These two mistakes, obvious to anyone with a decent knowledge of history, ruined my willingness to accept anything else in the book. I put down the book, never knowing if Miss Bell was able to overcome her lost early love.
Gertrude Bell's life seems to be worthy of a good biography. This isn't it.
on May 24, 2004
As the crisis in the Middle East continues, I find myself trying to explore how we got here. That search lead me to "Desert Queen" and the story of Gertrude Bell. I had heard of Bell of course. She pops us in a few places in TE Lawrence's "The Seven Pillars of Wisdom" and she was Churchill's great protagonist at the Cairo Conference. But she lived an extraordinary life, of which her service to the British Empire in the First World War and beyond was only a part. Yes, she was the only female political officer of the war. But before that she journeyed throughout Mesopotamia, the Levant and Arabia, often with only a small group of guides.
The book is well researched and describes her travels. Yet, you feel as if there is something missing. The author spends a lot of time and print discussing Bell's failed love life, and what she was wearing to the conferences and meetings at times seems more important than the meetings themselves. Yes, Bell was a product of her age. She was a militant ANTI-Suffragette, longed desperately for a husband and family, and was, at heart, a spoilt girl of the upper class, who even during the War in Iraq and the anti-British uprisings afterward (sound familiar), was seemingly more concerned about having the latest fashions delivered to her. Given the parallels between the current crisis in Iraq and the British imperial experience, this book could have been even more relevant but the author's focus on Bell's "feminine side" detracted from the essential story.
Still, the book rights a great wrong, and hopefully will rekindle interest in Gertrude Bell's career.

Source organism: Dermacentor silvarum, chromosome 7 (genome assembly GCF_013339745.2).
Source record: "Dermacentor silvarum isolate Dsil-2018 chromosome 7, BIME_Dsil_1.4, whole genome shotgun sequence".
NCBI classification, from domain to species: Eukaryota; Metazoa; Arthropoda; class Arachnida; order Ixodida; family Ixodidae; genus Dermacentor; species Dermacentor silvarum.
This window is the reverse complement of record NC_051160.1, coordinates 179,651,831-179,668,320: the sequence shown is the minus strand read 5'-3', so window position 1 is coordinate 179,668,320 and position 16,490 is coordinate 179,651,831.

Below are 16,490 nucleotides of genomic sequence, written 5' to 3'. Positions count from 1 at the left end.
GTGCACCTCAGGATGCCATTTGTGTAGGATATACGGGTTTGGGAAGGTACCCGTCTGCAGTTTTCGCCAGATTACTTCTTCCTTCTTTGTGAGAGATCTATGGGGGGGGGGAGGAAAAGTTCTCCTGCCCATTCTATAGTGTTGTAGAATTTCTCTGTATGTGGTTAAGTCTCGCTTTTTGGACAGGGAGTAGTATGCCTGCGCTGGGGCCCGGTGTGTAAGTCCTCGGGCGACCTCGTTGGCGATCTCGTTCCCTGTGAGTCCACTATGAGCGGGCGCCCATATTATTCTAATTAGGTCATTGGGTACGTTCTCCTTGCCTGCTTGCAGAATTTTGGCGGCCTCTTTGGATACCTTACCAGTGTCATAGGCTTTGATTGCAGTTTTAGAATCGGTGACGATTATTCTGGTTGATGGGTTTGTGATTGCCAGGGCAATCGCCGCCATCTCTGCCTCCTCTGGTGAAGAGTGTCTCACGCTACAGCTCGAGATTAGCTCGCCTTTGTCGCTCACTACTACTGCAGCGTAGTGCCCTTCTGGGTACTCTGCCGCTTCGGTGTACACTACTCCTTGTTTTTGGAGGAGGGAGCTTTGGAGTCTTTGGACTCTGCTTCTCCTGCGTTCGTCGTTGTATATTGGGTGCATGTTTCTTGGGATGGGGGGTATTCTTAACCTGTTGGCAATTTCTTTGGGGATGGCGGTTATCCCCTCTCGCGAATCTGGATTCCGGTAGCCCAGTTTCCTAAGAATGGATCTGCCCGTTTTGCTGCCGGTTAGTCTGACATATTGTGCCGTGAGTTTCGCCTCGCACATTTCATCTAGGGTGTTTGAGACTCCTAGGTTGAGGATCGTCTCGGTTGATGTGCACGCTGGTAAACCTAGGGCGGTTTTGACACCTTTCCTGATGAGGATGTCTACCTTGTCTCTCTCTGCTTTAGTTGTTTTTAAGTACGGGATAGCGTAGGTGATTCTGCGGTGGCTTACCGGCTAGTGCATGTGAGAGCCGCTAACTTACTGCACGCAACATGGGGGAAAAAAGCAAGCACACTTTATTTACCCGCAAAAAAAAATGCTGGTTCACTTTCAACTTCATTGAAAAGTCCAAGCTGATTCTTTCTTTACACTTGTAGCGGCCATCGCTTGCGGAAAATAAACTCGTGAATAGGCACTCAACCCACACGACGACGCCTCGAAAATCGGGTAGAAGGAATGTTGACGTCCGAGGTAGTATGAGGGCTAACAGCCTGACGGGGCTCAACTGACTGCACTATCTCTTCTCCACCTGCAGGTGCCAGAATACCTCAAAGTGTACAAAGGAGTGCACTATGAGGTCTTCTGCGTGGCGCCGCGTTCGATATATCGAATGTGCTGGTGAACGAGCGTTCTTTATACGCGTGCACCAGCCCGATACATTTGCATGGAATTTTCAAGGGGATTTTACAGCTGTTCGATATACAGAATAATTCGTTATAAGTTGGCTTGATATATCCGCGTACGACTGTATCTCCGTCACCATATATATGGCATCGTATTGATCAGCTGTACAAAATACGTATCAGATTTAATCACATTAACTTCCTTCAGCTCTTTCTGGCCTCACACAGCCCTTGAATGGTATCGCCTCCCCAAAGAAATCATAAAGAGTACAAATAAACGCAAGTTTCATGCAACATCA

on July 15, 2006
This book was chosen for discussion by a member of our non-fiction book group. Along with other courses intended for continued learning, the group is affiliated with a local college. I would not have been interested in this book otherwise, because I had never heard of Gertrude Bell.
However,I found the book fascinating. Gertude Bell was an unusual woman for her time,educated at Oxford and extremely independent with a forceful personality. She traveled by camel through the deserts, becoming friendly with Arab leaders while exploring, mapping and finding artifacts for a museum she established.
Incorporated into the British administration in the Middle East, she held much power. She influenced Churchill and others when decisions were being made about the way Middle Eastern countries were to be run after World War I. She was instrumental in establishing Faisal I as king of Iraq.
A lot of the book covers her personal life which, on the whole, was unhappy and drove her to seek adventure away from England
This would be a good book for our politicians to read as it covers much of the history of the Middle East and describes the factions and feuds over the centuries that influence conditions to-day.
on August 22, 2007
As has been mentioned by others, I too wonder at the literary excesses of this book. "She sensed his profound hunger....". "....her heart pounding, her cheeks burning hot, and as his blue eyes burned with desire, he took her in his arms".
Gertrude Bell, an outstanding woman, deserves a better, a more maturely written biography. Thankfully, they are out there.
on January 4, 2004
I agree with other reviewers that the book has some serious stylistic weaknesses. A bit of editing would help the first few chapters. However, as an introduction to the conplicated and confusing history of the area, I found it to be painlessly clarifying. The maps in the front were especially helpful.
I can hardly believe that Gertrude Bell is real. It was a thrill to read about a true adventurer that dared the absurd.That she had such tenacity, dedication to the scholarly, fearlessness, and pluck makes this an especially good book for young women to read.